It's likely the cause of a mid-afternoon fire Saturday that left two elderly Carlisle residents dead will forever remain a mystery.
Killed were Joseph Gibbons, 87, and Marilyn O'Donnell, 85.
Mr. Gibbons was bed-ridden and never escaped his first-floor bedroom; Ms. O'Donnell, his longtime partner, was found in a nearby room, Carlisle firefighters said.
More than 75 firefighters from seven different departments fought the blaze, but Lieutenant Scott Hotaling, who was in charge at the Route 20 scene, just doors down from the firehouse, said Sunday there was no stopping it.
The fire was called in at 3:16pm Saturday after a neighbor across Route 20 spotted smoke from the side of the building.
Six minutes later the first volunteers arrived.
"The neighbor ran to help, but before he got to the road, the windows blew out and the fire met him," Mr. Hotaling said.
"It's likely it had been smoldering for hours...And once it had oxygen, it just raced through the house, up to the roof."
Mr. Hotaling said firefighters initially launched an interior attack, but once it became apparent the fire was too far gone for that, they pulled out and "and went defensive."
"You always have to weigh the safety of the firefighters," said Assistant Chief Doug Face, who was out of town and arrived at the scene later.
"We knew there was no getting on the roof...they knew pretty quickly that there was no point."
Carlisle firefighters called for ladder trucks from Cobleskill and Middleburgh almost immediately, Mr. Hotaling said, and for volunteers from Cobleskill, Midleburgh, Central Bridge, Esperance, Sharon, Charleston, and Delanson; Rural Grove was on standby.
Mr. Face said they had to go that "deep" to get enough volunteers; though only about 40 firefighters could fight the blaze at a time, the crews needed to be rotated in and out.
"You can never have enough help," he said.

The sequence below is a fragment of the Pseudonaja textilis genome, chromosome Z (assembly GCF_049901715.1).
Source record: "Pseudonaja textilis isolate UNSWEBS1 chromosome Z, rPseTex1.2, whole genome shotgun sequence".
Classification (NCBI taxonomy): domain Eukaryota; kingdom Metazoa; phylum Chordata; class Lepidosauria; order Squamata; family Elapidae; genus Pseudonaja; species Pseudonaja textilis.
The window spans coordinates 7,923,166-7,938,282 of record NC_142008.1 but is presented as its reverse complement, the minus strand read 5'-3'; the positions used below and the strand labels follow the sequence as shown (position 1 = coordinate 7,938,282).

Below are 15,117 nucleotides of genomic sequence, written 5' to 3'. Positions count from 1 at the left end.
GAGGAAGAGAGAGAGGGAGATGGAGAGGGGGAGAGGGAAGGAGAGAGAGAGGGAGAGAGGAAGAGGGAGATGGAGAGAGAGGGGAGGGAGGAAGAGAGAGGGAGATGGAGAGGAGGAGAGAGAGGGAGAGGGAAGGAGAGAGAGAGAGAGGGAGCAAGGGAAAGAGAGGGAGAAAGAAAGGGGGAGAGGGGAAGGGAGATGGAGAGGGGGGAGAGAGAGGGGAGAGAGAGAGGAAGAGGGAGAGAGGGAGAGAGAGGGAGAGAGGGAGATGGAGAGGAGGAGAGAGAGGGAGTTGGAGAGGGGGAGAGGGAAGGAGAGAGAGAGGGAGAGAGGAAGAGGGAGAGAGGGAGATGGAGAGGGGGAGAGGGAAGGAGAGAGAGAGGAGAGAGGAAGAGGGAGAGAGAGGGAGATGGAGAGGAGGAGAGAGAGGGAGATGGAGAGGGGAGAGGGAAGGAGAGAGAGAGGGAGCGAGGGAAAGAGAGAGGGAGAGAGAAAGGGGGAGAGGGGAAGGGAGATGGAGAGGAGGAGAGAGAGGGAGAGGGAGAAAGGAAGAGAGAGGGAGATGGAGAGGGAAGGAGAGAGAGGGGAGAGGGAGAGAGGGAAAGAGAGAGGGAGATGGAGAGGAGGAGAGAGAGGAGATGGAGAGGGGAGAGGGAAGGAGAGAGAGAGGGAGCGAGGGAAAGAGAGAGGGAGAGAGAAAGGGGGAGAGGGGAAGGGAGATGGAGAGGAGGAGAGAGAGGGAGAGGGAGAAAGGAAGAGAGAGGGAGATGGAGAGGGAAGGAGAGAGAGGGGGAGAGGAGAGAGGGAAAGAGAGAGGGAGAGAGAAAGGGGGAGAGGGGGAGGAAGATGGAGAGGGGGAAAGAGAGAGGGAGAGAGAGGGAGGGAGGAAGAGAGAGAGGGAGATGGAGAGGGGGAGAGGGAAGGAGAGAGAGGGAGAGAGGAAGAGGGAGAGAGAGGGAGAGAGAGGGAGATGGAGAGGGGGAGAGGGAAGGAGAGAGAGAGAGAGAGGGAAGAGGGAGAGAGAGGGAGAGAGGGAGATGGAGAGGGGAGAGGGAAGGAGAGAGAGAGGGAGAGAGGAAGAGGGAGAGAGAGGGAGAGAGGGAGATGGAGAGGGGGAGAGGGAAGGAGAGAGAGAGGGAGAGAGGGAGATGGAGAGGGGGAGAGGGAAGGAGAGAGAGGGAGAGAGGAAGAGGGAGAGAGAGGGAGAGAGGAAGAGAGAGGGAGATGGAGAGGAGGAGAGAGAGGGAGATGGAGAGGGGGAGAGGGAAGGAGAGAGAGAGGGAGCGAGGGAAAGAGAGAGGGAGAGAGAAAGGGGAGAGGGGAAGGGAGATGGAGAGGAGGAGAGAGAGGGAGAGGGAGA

Firefighting efforts were hampered by the wind and also by the fact that water needed to be hauled from a local pond-something that took firefighters away from the scene, Mr. Hotaling said.
Though State Fire Investigators were able to determine that the fire started in Mr. Gibbons' bedroom, they weren't able to pinpoint its cause and it will likely remain 'undetermined', Mr. Face said.
"That's usually the way it is," he said.
Firefighters said they believe the couple had no children and the nearest family are Mr. Gibbons' nieces and nephews on Long Island.
Firefighters were on the scene until about 11pm Saturday.
Sunday afternoon they returned to the Carlisle Firehouse for a stress debriefing.
"I'm doing okay," Mr. Hotaling said, "but it hits everyone differently. There's a whole spectrum."
"Losing a house, that's nothing," Mr. Face said. "But when there's a loss of life, even when you know there's nothing you can do, it's rough. It had such a head start..."
Mr. Face had high praise for everyone who turned out Saturday as did Sheriff Tony Desmond.
"They worked hard. It was a tough fire and a tough situation," Sheriff Desmond.
"It was," agreed Mr. Face. "I'm very proud of what everyone did."